of public services and deprives them of quality and innovation (Bovis, 1999). Whilst
there were initially high hopes for CCT, it ultimately fell short of expectations
and attracted widespread dissatisfaction from both the private and public
sectors. CCT became an excuse for poor service quality and was deemed
responsible for alienating local government from the public.

In 1997, New Labour came into power, ending the conservatives
18-year reign in government. By 1999 they had opted to replace CCT with the
Best Value regime. Best Value was introduced as a manifesto commitment of the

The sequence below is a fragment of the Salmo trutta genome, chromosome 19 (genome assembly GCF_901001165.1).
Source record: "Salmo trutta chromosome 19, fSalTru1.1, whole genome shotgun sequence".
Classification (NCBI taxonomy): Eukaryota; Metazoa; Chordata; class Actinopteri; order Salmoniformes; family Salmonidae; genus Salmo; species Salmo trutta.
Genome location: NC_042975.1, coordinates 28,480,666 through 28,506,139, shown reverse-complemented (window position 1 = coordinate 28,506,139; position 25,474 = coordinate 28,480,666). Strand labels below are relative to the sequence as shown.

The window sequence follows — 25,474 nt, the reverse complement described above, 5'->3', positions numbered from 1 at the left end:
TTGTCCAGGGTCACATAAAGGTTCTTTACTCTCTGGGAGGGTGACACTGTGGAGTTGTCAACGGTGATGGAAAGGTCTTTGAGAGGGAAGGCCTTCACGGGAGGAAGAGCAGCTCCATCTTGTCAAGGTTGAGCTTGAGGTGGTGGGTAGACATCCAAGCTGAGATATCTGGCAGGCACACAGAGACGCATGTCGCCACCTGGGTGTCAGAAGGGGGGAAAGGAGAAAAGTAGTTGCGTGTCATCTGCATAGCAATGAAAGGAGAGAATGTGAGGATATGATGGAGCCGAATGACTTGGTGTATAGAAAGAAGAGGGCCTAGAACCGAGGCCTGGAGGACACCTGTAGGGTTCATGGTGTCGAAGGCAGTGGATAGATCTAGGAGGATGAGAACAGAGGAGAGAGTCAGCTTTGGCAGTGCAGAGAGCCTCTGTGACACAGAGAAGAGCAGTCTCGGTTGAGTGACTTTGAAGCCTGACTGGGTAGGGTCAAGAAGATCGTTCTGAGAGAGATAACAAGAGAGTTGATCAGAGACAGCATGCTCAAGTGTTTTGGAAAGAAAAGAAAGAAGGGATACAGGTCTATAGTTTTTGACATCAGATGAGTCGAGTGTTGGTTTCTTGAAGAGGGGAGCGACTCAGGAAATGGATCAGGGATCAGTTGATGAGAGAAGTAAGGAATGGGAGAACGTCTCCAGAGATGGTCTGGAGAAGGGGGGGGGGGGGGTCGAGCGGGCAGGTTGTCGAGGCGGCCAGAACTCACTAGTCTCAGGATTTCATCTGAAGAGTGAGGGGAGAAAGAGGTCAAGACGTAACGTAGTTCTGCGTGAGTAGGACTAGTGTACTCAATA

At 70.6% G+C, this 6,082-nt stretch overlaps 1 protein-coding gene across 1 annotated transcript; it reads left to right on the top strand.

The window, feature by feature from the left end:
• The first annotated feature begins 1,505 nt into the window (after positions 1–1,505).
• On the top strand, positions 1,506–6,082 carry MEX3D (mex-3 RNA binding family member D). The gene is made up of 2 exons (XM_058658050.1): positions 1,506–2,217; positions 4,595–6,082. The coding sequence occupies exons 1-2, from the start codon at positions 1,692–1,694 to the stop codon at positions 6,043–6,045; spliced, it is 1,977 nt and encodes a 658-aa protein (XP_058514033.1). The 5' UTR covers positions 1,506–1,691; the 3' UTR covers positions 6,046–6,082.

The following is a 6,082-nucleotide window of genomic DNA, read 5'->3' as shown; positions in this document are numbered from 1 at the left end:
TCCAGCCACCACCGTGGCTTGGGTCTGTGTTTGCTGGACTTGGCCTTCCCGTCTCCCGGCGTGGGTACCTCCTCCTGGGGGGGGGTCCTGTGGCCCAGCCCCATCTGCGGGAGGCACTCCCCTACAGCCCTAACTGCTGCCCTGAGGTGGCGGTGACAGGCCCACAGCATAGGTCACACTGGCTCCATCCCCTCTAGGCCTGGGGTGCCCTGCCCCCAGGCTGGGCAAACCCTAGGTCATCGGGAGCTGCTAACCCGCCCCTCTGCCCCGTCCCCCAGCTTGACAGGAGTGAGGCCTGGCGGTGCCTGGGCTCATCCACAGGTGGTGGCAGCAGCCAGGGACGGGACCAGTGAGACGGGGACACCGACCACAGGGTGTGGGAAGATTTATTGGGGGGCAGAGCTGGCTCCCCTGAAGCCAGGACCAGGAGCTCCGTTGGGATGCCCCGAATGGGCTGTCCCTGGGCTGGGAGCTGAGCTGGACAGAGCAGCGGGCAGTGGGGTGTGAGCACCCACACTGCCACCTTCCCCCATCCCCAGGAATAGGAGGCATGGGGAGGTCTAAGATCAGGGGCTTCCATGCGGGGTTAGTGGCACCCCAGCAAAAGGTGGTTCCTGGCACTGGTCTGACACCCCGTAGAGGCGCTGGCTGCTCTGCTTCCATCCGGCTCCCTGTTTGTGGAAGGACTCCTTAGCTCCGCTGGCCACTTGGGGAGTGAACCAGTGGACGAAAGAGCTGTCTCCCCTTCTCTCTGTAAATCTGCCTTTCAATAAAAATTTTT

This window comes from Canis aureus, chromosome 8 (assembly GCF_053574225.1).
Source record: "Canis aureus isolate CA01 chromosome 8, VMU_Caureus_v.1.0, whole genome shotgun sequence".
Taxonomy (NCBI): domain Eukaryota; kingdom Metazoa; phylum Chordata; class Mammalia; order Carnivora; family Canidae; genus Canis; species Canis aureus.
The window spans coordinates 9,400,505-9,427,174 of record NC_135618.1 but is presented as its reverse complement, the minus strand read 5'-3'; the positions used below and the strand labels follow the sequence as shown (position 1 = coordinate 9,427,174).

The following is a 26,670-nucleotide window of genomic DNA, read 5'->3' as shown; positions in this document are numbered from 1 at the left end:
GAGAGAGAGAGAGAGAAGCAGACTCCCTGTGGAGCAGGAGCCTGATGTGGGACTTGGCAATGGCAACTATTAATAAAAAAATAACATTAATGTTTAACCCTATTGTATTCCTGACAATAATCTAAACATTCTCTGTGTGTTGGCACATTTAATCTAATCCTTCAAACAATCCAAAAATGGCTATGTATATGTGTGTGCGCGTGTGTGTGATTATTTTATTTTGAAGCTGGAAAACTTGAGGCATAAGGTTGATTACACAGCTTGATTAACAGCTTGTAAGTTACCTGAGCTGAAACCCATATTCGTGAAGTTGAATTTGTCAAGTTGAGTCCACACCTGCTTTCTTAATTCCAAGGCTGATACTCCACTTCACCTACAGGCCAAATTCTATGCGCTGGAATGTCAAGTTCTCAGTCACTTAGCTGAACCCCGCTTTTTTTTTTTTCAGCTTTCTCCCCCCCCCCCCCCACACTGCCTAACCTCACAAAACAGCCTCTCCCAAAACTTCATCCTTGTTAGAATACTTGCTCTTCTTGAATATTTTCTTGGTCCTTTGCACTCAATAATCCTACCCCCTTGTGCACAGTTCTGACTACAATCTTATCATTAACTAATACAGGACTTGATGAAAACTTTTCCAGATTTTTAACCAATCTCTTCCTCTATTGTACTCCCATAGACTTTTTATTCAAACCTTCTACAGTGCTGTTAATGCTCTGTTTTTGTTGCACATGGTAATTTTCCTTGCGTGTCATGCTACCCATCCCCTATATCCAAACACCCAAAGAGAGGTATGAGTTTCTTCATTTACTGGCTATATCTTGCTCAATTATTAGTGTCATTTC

Labour government and was intended to improve the quality and
delivery of public services by
preventing local and national government clients simply
opting for the lowest cost options,
as this did not always provide the optimum long-term solution (Boyne, 2000). The
regime was managed by the Audit Commission which carried out regular best value
inspections on local government services, from waste disposal to corporate
strategy (DETR, 1999). Unlike CCT, Best Value did not necessarily require
privatisation or competitive tendering of services, however, competition was always
considered as an option. The Best Value regime maintained that the choice of
deliverer should be wholly dependent on which sector provides the service with
most quality and efficiency, as opposed to the cheapest. Services should be
provided through the sector best placed to provide those services most
effectively, whether this be public, private or a partnership between the two. Whilst